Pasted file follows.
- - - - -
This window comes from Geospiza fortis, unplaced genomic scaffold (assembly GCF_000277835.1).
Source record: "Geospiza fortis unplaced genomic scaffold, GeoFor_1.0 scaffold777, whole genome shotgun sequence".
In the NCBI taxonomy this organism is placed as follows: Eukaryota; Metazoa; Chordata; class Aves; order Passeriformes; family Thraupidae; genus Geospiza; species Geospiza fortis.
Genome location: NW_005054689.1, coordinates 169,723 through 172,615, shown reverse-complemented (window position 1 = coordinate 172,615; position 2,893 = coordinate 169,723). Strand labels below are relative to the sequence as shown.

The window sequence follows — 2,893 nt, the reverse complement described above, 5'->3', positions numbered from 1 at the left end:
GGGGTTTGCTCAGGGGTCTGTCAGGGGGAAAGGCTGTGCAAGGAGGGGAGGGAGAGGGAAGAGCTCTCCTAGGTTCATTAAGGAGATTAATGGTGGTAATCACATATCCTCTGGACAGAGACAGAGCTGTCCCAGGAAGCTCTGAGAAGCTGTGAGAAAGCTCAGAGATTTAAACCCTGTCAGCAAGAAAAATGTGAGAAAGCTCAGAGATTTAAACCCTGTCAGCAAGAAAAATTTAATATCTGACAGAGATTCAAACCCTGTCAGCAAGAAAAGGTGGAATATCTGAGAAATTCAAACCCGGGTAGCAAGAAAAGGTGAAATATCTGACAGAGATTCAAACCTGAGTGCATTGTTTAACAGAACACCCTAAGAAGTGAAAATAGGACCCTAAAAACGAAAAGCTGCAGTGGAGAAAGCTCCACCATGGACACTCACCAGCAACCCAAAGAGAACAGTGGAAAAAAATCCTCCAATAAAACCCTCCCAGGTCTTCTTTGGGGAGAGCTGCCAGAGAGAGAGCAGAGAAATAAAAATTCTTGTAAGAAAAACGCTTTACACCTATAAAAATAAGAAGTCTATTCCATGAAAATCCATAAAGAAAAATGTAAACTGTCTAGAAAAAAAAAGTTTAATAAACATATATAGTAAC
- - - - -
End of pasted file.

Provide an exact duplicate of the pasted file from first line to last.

This window comes from Geospiza fortis, unplaced genomic scaffold (assembly GCF_000277835.1).
Source record: "Geospiza fortis unplaced genomic scaffold, GeoFor_1.0 scaffold777, whole genome shotgun sequence".
In the NCBI taxonomy this organism is placed as follows: Eukaryota; Metazoa; Chordata; class Aves; order Passeriformes; family Thraupidae; genus Geospiza; species Geospiza fortis.
Genome location: NW_005054689.1, coordinates 169,723 through 172,615, shown reverse-complemented (window position 1 = coordinate 172,615; position 2,893 = coordinate 169,723). Strand labels below are relative to the sequence as shown.

The window sequence follows — 2,893 nt, the reverse complement described above, 5'->3', positions numbered from 1 at the left end:
GGGGTTTGCTCAGGGGTCTGTCAGGGGGAAAGGCTGTGCAAGGAGGGGAGGGAGAGGGAAGAGCTCTCCTAGGTTCATTAAGGAGATTAATGGTGGTAATCACATATCCTCTGGACAGAGACAGAGCTGTCCCAGGAAGCTCTGAGAAGCTGTGAGAAAGCTCAGAGATTTAAACCCTGTCAGCAAGAAAAATGTGAGAAAGCTCAGAGATTTAAACCCTGTCAGCAAGAAAAATTTAATATCTGACAGAGATTCAAACCCTGTCAGCAAGAAAAGGTGGAATATCTGAGAAATTCAAACCCGGGTAGCAAGAAAAGGTGAAATATCTGACAGAGATTCAAACCTGAGTGCATTGTTTAACAGAACACCCTAAGAAGTGAAAATAGGACCCTAAAAACGAAAAGCTGCAGTGGAGAAAGCTCCACCATGGACACTCACCAGCAACCCAAAGAGAACAGTGGAAAAAAATCCTCCAATAAAACCCTCCCAGGTCTTCTTTGGGGAGAGCTGCCAGAGAGAGAGCAGAGAAATAAAAATTCTTGTAAGAAAAACGCTTTACACCTATAAAAATAAGAAGTCTATTCCATGAAAATCCATAAAGAAAAATGTAAACTGTCTAGAAAAAAAAAGTTTAATAAACATATATAGTAAC